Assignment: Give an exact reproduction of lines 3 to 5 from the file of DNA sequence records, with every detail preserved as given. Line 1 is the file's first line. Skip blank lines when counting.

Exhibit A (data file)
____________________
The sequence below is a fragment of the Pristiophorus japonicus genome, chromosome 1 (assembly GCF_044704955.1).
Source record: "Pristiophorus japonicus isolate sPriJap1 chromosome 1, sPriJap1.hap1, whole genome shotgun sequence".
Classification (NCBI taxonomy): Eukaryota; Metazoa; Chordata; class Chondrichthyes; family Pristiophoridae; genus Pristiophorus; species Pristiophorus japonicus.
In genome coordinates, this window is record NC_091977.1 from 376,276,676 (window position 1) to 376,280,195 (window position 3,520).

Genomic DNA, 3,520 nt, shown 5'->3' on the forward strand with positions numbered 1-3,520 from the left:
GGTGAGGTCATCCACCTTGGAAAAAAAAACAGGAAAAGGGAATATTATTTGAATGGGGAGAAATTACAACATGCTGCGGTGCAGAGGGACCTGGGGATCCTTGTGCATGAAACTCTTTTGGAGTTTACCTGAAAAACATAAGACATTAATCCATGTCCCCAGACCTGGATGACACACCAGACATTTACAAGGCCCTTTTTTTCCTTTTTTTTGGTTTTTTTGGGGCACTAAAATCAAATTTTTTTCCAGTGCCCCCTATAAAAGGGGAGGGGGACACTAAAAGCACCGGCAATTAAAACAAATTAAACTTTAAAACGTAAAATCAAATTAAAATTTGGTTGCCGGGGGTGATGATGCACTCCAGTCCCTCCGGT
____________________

Classification (NCBI taxonomy): Eukaryota; Metazoa; Chordata; class Chondrichthyes; family Pristiophoridae; genus Pristiophorus; species Pristiophorus japonicus.
In genome coordinates, this window is record NC_091977.1 from 376,276,676 (window position 1) to 376,280,195 (window position 3,520).

Genomic DNA, 3,520 nt, shown 5'->3' on the forward strand with positions numbered 1-3,520 from the left: